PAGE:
Eagle County school officials worried about ballot measure
Vail, CO Colorado
EAGLE COUNTY – Eagle County school officials voiced concerns Wednesday night about a proposed statewide ballot measure called amendment 61.
Phil Onofrio, the district’s chief financial officer, said the amendment would prevent the school district from borrowing money from the state to staunch the district’s annual cash flow problem.
Because the school years and property tax revenue payments don’t line up, Onofrio said the district runs out of property tax revenue each year and taps the state’s no interest loan program. Through that program, the district borrows money to temporarily pay for teacher salaries, benefits and other general fund expenses. The district borrowed just over $19 million from the state last fall, paying the money back when property tax revenues started to arrive in March, Onofrio said.
“It’s kind of like your mortgage is due on the first and you get your paycheck on the fifth,” Onofrio said.
Set to appear on the state’s November ballot, Amendment 61 would ban any kind of debt by the state of Colorado, including the no interest loan program. Voters would have to approve all school district debt in a November election. Perhaps most troubling to Onofrio, the amendment would require local governments to cut their tax rates equal to the annual debt payments as debts are repaid.
State Rep. Christine Scanlan, D-Eagle County, said amendment 61 would be “devastating” to school districts.
“It could cut school district funding by 50 percent,” she said. “Most school districts across the state are putting up public statements against it for that reason.”
Onofrio said the Eagle County School District would be especially hard hit if amendment 61 passes, partly because the district receives a comparably small amount of money in equalization from the state. The district receives $200,000 per month, or $2.5 million per year, to help the district reach a state-set ceiling of annual property and car tax revenues.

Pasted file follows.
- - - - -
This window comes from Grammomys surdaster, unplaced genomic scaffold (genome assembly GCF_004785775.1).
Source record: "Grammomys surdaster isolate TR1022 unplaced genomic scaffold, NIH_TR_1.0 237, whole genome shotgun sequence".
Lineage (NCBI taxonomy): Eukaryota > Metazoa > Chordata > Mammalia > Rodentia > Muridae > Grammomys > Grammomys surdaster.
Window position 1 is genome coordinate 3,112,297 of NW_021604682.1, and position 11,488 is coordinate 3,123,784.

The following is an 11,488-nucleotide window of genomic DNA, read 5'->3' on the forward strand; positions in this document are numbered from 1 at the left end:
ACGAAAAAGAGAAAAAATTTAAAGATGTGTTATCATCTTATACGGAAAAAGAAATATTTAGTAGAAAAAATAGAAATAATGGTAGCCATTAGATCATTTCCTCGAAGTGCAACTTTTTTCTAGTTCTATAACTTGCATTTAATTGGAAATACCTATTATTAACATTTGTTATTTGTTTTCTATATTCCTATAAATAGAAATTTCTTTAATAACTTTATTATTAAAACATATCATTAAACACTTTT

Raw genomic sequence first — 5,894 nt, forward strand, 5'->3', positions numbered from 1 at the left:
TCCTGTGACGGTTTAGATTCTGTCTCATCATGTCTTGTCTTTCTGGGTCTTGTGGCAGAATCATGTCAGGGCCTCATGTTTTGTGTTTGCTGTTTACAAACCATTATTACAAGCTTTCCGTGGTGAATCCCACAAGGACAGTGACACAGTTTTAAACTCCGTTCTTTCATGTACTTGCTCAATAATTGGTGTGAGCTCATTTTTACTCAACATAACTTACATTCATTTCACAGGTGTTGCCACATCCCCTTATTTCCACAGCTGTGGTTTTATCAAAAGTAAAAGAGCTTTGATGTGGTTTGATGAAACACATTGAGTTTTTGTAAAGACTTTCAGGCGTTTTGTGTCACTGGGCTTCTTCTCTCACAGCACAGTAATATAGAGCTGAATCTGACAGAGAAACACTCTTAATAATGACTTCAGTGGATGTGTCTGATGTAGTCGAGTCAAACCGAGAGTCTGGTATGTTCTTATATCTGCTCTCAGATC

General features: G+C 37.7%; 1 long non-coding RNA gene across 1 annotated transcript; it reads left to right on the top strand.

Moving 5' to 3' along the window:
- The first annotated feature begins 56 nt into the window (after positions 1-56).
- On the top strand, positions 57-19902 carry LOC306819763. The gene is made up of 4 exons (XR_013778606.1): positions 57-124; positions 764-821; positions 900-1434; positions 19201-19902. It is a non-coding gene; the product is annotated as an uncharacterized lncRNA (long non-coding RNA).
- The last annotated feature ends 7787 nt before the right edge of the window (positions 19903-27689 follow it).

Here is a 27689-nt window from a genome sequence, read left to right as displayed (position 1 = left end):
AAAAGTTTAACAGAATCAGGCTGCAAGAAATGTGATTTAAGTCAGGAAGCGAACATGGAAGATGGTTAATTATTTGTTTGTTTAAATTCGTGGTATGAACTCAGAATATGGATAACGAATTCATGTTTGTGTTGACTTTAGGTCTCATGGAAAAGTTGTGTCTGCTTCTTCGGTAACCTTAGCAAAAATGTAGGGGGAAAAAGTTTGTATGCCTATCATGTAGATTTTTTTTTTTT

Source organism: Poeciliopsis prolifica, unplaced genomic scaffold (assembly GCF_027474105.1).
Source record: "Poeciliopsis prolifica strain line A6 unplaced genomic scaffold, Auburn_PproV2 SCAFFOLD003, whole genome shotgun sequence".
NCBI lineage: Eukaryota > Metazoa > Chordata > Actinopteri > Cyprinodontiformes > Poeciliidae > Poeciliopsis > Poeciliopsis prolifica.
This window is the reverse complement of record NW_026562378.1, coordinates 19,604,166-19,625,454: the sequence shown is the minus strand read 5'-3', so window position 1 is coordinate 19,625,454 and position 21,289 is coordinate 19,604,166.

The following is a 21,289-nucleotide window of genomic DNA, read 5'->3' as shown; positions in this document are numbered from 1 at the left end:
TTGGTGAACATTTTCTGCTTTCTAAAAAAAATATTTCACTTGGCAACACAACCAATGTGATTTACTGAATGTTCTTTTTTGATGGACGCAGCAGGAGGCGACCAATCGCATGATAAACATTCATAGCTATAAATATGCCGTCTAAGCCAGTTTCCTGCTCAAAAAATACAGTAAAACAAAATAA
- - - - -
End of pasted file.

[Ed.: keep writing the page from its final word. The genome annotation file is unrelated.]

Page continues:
School board members said they plan to further study how they will respond to the threat of amendment 61.
Onofrio outlined a few ideas for measures the school district could consider putting on the local ballot in November, which would only go into effect if amendment 61 passes. One possible question would ask voters to allow the district to borrow a one-time sum to help cover general expenses, while an alternative would set a maximum amount the district could borrow each year. Another question could ask for a tax increase to offset the tax cuts the district would have to make under amendment 61.
School Board member Brian Nolan said the district needs to consider all possible responses to the amendment 61, not just ballot measures.
School Board member Jeanne McQueeney said she’s heard amendment 61 is polling favorably among prospective voters.
“We don’t have the luxury of sitting back without a plan B and assuming this will fail,” she said.
Staff Writer Sarah Mausolf can be reached at 970-748-2928 or firstname.lastname@example.org.